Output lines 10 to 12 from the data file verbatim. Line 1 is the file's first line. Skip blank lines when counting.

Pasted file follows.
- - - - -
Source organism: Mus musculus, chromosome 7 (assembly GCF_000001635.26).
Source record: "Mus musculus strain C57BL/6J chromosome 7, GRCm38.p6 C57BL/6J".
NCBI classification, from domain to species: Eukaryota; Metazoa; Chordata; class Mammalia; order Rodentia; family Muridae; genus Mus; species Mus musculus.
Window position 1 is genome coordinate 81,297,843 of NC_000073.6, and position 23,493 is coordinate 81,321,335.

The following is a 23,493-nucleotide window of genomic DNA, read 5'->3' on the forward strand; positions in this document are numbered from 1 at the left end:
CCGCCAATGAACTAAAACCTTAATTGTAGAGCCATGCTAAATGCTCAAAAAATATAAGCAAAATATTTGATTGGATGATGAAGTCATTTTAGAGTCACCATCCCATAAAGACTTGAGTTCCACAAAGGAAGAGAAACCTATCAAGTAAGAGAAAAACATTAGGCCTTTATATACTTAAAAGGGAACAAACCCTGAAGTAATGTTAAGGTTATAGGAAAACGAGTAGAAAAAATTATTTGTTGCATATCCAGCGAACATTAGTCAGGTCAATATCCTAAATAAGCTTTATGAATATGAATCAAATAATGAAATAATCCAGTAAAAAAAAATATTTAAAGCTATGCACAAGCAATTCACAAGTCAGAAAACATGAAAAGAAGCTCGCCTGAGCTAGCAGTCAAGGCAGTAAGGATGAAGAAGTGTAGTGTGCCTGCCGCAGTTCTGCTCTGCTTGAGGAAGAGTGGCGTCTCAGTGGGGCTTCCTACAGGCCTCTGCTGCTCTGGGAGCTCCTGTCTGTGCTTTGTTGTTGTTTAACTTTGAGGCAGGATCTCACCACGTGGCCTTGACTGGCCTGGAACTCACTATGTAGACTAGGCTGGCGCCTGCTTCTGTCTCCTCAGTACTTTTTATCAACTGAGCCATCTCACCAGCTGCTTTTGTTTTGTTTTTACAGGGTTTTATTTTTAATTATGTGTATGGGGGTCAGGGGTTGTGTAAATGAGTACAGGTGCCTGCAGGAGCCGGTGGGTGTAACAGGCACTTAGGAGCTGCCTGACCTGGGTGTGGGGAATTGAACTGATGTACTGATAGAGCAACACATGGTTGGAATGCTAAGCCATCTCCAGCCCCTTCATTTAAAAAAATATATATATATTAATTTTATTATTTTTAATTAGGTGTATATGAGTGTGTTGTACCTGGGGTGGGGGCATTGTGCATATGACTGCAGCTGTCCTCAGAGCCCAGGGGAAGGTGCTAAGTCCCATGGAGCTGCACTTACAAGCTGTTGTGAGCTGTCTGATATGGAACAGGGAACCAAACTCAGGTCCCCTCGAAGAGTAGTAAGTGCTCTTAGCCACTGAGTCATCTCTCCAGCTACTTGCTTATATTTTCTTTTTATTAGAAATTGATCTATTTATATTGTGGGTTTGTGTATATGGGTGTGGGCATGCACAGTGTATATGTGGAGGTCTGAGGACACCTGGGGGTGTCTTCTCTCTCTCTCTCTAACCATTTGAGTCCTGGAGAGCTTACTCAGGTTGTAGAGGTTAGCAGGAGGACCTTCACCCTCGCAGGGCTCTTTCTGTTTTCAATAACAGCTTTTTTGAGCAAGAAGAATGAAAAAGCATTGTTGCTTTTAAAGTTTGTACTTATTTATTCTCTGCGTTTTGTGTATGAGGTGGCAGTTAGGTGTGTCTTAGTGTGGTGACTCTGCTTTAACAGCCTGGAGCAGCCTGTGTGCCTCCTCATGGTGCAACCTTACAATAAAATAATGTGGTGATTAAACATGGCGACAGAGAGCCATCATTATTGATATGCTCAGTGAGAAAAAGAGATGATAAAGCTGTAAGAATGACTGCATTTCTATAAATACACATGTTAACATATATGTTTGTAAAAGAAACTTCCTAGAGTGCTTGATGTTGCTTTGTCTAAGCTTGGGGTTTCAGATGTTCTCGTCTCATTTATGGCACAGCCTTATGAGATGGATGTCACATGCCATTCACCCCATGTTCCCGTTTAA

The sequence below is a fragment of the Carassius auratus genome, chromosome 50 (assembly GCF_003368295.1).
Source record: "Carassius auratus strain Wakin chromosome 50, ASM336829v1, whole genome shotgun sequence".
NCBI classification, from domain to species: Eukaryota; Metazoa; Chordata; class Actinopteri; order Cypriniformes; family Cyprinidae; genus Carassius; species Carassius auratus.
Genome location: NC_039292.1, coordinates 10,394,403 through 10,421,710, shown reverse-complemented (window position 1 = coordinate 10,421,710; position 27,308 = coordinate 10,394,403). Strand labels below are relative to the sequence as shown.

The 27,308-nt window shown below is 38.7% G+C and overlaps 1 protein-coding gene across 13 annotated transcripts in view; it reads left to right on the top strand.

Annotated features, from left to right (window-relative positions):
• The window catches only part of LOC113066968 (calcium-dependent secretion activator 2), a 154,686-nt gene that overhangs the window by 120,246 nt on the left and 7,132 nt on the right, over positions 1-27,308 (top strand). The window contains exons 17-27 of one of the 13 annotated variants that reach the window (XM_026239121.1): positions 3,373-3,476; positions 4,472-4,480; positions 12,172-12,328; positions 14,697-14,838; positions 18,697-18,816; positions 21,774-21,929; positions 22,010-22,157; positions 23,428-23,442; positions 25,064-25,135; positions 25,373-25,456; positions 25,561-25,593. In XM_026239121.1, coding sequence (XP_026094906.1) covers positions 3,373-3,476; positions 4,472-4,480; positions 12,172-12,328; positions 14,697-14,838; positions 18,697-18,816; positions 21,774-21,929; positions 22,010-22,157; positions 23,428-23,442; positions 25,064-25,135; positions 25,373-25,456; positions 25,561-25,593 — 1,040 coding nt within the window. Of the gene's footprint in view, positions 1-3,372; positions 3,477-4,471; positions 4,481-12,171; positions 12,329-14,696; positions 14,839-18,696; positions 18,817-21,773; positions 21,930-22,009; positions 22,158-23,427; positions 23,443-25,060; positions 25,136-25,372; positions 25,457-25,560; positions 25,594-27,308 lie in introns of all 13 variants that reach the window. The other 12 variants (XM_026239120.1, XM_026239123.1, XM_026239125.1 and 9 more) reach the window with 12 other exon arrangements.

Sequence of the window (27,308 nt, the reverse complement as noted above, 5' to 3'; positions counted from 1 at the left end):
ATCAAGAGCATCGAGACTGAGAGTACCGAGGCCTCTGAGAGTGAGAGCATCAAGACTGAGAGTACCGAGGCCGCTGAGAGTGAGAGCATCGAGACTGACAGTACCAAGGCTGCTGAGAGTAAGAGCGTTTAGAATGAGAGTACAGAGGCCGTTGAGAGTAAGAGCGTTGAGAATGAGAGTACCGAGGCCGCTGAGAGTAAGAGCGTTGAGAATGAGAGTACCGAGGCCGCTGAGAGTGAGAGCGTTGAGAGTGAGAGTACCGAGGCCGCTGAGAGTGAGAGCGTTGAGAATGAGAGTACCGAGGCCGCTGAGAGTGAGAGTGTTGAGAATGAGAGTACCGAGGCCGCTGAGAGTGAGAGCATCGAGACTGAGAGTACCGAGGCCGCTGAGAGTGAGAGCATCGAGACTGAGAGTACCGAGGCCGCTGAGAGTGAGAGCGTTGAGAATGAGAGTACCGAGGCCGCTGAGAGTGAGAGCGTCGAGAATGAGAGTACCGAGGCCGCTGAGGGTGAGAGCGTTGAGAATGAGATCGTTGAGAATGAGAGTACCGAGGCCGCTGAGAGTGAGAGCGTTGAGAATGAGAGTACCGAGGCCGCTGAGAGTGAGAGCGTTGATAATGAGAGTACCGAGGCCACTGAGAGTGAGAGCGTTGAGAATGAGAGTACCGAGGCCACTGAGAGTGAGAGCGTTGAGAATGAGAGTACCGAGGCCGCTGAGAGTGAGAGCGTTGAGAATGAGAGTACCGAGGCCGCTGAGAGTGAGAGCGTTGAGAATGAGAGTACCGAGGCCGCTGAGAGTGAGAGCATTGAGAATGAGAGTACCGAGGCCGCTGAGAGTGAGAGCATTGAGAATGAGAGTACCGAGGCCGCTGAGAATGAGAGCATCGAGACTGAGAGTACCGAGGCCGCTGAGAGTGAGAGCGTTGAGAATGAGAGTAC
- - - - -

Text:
Genome location: NC_039292.1, coordinates 10,394,403 through 10,421,710, shown reverse-complemented (window position 1 = coordinate 10,421,710; position 27,308 = coordinate 10,394,403). Strand labels below are relative to the sequence as shown.

The 27,308-nt window shown below is 38.7% G+C and overlaps 1 protein-coding gene across 13 annotated transcripts in view; it reads left to right on the top strand.

Annotated features, from left to right (window-relative positions):